During his hospitalization Sgt. Stober received this letter from President Harry S. Truman, his Commander in Chief:
Dear Mell J. Stober,
It gives me special pleasure to welcome you back to your native shores, and to express, on behalf of the people of the Unite States, the joy we feel at your deliverance from the hands of the enemy. It is a source of profound satisfaction that our efforts to accomplish your return have been successful.
You have fought valiantly and have suffered greatly. As your Commander in Chief, I take pride in your past achievements and express the thanks of a grateful Nation for your services in combat and steadfastness while a prisoner of war.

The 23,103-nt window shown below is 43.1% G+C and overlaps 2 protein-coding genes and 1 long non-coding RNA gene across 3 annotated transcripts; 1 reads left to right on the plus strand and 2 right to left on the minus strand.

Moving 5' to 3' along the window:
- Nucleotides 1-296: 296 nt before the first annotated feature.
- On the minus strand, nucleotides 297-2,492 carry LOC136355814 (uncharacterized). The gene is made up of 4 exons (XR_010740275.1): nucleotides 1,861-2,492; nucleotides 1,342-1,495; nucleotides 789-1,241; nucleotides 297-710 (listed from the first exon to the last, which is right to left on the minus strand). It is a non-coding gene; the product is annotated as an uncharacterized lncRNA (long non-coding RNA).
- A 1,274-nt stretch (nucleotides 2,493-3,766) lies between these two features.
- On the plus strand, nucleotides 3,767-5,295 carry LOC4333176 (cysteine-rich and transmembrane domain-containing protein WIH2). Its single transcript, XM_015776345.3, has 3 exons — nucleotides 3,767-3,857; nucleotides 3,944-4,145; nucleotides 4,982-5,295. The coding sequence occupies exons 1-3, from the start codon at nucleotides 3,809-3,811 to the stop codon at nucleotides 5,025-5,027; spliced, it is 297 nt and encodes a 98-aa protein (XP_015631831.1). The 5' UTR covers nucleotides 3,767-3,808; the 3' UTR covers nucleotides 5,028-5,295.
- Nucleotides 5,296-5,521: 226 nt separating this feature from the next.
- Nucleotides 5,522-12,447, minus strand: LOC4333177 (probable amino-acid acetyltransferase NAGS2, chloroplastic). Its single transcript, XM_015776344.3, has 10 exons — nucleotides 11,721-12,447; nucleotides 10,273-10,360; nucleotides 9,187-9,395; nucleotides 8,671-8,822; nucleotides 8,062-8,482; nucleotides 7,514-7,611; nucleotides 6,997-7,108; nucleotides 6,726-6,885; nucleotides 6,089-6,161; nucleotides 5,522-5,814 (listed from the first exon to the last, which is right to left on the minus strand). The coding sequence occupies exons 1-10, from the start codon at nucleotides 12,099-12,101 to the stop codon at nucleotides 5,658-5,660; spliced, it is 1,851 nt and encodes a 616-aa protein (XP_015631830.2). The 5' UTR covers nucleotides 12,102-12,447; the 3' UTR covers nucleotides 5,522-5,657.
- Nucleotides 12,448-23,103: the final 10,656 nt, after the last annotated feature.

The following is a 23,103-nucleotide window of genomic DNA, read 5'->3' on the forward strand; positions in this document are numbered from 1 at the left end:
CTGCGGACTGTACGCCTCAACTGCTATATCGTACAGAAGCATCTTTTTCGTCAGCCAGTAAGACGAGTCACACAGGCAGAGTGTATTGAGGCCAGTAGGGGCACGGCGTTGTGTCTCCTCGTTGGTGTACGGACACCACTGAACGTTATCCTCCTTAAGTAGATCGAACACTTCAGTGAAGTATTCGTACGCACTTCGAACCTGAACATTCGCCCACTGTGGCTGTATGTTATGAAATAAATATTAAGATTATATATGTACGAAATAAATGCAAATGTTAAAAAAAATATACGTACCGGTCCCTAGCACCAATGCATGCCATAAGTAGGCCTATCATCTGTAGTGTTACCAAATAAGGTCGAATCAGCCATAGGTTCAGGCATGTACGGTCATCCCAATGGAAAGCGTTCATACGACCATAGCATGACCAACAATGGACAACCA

May God grant you happiness and a successful future.
(Signed) Harry S. Truman
Mell was discharged from the Great Lakes Naval Hospital on April 3, 1946. His health however continued to slowly deteriorate all related to the inhumane conditions he and others like him had suffered through for three and a half years as Japanese POW’s. He made many requests for medical care through the Veteran’s Administration, but until near his end, those pleas fell on deaf bureaucratic ears. Mell’s was a situation that yet today, now seventy years since the greatest generation returned home from WWII, our American leaders continue to turn a blind eye and fail to honestly address the problems related to the medical needs of those who were sent at the bidding of these same leaders as well as our Countries citizens, to stand at the gate, and if necessary, when called upon, to give their all. When will America do better?